Setting The Scene – English music in the year of Britten’s birth

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Before embarking on its voyage through all of Britten’s works, Good Morning Britten has a look at the musical climate in England in the year of the composer’s birth, 1913.

It was to be quite a year for music internationally, with the notorious riots at the premiere of Stravinsky’s The Rite Of Spring setting the tone in Paris at the end of January. In all reality, though, the musical climate in Great Britain was rather less confrontational.

The year falls close to the end of the Edwardian era, whose influence extended up to the start of the First World War. There was a sense of national pride running through the musical works of 1913, with composers taking the opportunity to glory in Great Britain as arguably the most powerful nation in the world, and looking to portray its natural beauty in their orchestral scores.

It is striking how almost all the music published in Britain in 1913 is orchestral, and moreover how the majority of composers were preoccupied with writing programmatic music about the country they lived in. A revealing snapshot of titles from the year includes A London Symphony (Vaughan Williams), North Country Sketches (Delius), Hebridean Symphony (Bantock), St. Paul’s Suite (Holst) and A Shropshire Lad (Butterworth).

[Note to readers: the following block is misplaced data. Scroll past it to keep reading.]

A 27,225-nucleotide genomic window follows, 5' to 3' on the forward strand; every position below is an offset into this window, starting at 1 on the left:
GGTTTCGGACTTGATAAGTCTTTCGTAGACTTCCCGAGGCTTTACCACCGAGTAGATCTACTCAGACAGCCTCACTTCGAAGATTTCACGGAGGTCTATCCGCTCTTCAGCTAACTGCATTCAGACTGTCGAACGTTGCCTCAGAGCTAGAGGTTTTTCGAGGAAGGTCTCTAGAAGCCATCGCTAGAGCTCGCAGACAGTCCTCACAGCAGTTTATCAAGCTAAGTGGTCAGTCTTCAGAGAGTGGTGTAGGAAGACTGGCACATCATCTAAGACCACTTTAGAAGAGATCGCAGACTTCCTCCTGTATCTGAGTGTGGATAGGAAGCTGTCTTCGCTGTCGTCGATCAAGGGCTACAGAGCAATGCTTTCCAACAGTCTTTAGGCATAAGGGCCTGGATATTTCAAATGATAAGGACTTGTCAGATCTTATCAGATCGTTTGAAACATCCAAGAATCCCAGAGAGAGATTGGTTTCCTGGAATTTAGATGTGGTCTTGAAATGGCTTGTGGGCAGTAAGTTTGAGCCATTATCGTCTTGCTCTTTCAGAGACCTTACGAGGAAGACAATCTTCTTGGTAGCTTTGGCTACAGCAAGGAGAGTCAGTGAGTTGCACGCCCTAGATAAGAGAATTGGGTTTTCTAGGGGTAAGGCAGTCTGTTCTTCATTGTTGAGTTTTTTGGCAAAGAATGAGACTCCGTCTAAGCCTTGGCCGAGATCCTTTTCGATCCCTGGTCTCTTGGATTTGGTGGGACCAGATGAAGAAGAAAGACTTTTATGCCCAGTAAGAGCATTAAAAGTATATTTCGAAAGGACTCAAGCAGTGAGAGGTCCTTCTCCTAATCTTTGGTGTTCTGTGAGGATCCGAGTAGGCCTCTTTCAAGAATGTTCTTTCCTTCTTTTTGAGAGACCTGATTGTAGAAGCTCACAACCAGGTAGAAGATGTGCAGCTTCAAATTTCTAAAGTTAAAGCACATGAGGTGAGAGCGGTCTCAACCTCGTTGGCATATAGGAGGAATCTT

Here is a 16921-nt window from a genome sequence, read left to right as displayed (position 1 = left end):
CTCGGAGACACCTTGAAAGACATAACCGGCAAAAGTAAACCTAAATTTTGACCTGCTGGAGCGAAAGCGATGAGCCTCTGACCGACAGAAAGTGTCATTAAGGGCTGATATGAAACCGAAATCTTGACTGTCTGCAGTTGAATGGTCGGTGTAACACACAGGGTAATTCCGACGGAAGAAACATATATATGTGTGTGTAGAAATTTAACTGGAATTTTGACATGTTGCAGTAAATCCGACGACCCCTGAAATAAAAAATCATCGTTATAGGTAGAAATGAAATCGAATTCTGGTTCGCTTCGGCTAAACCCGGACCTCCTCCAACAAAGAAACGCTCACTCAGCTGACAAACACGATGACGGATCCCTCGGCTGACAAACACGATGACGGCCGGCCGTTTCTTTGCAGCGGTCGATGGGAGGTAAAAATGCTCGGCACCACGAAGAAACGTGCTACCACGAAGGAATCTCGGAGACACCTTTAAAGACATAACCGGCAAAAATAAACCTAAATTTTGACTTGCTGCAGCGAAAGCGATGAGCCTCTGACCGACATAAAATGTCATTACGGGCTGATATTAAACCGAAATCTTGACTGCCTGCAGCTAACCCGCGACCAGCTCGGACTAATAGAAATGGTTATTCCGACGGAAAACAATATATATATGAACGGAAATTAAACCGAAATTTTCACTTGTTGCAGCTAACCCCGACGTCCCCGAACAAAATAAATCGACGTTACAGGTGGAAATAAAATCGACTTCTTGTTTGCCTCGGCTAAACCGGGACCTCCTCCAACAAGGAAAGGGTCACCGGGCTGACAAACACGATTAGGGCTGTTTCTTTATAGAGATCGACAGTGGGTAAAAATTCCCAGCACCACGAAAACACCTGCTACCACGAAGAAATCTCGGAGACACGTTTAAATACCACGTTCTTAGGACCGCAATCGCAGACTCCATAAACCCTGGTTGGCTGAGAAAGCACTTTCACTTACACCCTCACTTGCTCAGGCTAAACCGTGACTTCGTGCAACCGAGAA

Perhaps the biggest work of all to emerge from Britain in 1913, however, was Falstaff, Elgar’s only symphonic poem and one of his creative peaks. An unbroken span of 35 minutes, it vividly characterises the Shakespearean character with remarkably accomplished writing for orchestra, and uses some daring modulations and harmonies that indicate Elgar’s incredible assurance as a composer but also the willingness to push himself musically. Instruments such as the bassoon assume greater importance in the orchestra, and the solemn ending confirms Elgar’s approach to the symphonic poem was rather less extravagant that of his contemporary, Richard Strauss.

Similarly programmatic, Arnold Bax’s Spring Fire, a five movement symphony in all but name, also leaves a lasting impression, but is seldom heard these days. With luminous orchestration, yearning harmonies and powerful climax points it is pure outdoor music, using the orchestra as a vast canvas to paint some unexpectedly luscious pictures of a pagan ceremony found in a Swinburne poem. In this sense Bax was nodding a little towards Diaghilev and the Parisian uproar, but the resultant music remained recognisably British.